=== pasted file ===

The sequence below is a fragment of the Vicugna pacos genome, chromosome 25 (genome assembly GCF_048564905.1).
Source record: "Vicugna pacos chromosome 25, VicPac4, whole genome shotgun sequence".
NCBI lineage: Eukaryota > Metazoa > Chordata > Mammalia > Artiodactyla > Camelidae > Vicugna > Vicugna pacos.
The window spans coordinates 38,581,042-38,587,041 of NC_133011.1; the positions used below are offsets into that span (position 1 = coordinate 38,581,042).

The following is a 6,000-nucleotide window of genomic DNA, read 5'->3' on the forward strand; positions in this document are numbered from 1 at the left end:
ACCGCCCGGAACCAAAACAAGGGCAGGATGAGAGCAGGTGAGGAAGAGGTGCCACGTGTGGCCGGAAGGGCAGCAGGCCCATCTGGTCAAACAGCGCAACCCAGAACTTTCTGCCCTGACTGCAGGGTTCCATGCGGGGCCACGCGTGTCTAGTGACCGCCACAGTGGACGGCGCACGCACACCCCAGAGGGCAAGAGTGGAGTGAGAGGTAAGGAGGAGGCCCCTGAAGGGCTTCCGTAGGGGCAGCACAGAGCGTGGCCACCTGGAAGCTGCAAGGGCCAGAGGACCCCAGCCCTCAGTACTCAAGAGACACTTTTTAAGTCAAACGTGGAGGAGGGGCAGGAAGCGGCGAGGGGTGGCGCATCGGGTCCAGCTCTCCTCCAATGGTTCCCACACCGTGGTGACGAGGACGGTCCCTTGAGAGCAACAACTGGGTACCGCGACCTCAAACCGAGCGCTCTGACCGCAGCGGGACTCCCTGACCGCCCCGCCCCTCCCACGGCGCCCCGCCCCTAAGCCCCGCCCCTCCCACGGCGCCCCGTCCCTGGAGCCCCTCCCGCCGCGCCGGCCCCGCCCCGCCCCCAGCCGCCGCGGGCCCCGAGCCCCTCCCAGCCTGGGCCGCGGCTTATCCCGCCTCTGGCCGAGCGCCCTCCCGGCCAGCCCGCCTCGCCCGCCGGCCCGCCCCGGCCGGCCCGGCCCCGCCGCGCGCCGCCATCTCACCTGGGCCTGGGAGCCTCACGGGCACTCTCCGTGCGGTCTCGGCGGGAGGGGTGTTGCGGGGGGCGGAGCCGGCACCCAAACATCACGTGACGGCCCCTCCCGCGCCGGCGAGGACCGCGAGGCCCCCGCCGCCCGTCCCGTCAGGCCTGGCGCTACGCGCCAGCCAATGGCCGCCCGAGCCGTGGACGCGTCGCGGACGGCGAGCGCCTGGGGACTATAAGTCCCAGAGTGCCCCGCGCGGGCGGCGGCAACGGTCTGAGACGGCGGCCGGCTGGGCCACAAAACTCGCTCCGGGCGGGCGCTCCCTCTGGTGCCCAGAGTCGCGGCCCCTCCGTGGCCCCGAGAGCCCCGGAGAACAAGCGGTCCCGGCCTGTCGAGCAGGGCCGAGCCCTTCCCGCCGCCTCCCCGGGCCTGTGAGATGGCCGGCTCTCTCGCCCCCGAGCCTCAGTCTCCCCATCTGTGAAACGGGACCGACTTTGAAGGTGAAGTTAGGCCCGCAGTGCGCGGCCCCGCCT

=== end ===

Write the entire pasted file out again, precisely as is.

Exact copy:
The sequence below is a fragment of the Vicugna pacos genome, chromosome 25 (genome assembly GCF_048564905.1).
Source record: "Vicugna pacos chromosome 25, VicPac4, whole genome shotgun sequence".
NCBI lineage: Eukaryota > Metazoa > Chordata > Mammalia > Artiodactyla > Camelidae > Vicugna > Vicugna pacos.
The window spans coordinates 38,581,042-38,587,041 of NC_133011.1; the positions used below are offsets into that span (position 1 = coordinate 38,581,042).

The following is a 6,000-nucleotide window of genomic DNA, read 5'->3' on the forward strand; positions in this document are numbered from 1 at the left end:
ACCGCCCGGAACCAAAACAAGGGCAGGATGAGAGCAGGTGAGGAAGAGGTGCCACGTGTGGCCGGAAGGGCAGCAGGCCCATCTGGTCAAACAGCGCAACCCAGAACTTTCTGCCCTGACTGCAGGGTTCCATGCGGGGCCACGCGTGTCTAGTGACCGCCACAGTGGACGGCGCACGCACACCCCAGAGGGCAAGAGTGGAGTGAGAGGTAAGGAGGAGGCCCCTGAAGGGCTTCCGTAGGGGCAGCACAGAGCGTGGCCACCTGGAAGCTGCAAGGGCCAGAGGACCCCAGCCCTCAGTACTCAAGAGACACTTTTTAAGTCAAACGTGGAGGAGGGGCAGGAAGCGGCGAGGGGTGGCGCATCGGGTCCAGCTCTCCTCCAATGGTTCCCACACCGTGGTGACGAGGACGGTCCCTTGAGAGCAACAACTGGGTACCGCGACCTCAAACCGAGCGCTCTGACCGCAGCGGGACTCCCTGACCGCCCCGCCCCTCCCACGGCGCCCCGCCCCTAAGCCCCGCCCCTCCCACGGCGCCCCGTCCCTGGAGCCCCTCCCGCCGCGCCGGCCCCGCCCCGCCCCCAGCCGCCGCGGGCCCCGAGCCCCTCCCAGCCTGGGCCGCGGCTTATCCCGCCTCTGGCCGAGCGCCCTCCCGGCCAGCCCGCCTCGCCCGCCGGCCCGCCCCGGCCGGCCCGGCCCCGCCGCGCGCCGCCATCTCACCTGGGCCTGGGAGCCTCACGGGCACTCTCCGTGCGGTCTCGGCGGGAGGGGTGTTGCGGGGGGCGGAGCCGGCACCCAAACATCACGTGACGGCCCCTCCCGCGCCGGCGAGGACCGCGAGGCCCCCGCCGCCCGTCCCGTCAGGCCTGGCGCTACGCGCCAGCCAATGGCCGCCCGAGCCGTGGACGCGTCGCGGACGGCGAGCGCCTGGGGACTATAAGTCCCAGAGTGCCCCGCGCGGGCGGCGGCAACGGTCTGAGACGGCGGCCGGCTGGGCCACAAAACTCGCTCCGGGCGGGCGCTCCCTCTGGTGCCCAGAGTCGCGGCCCCTCCGTGGCCCCGAGAGCCCCGGAGAACAAGCGGTCCCGGCCTGTCGAGCAGGGCCGAGCCCTTCCCGCCGCCTCCCCGGGCCTGTGAGATGGCCGGCTCTCTCGCCCCCGAGCCTCAGTCTCCCCATCTGTGAAACGGGACCGACTTTGAAGGTGAAGTTAGGCCCGCAGTGCGCGGCCCCGCCT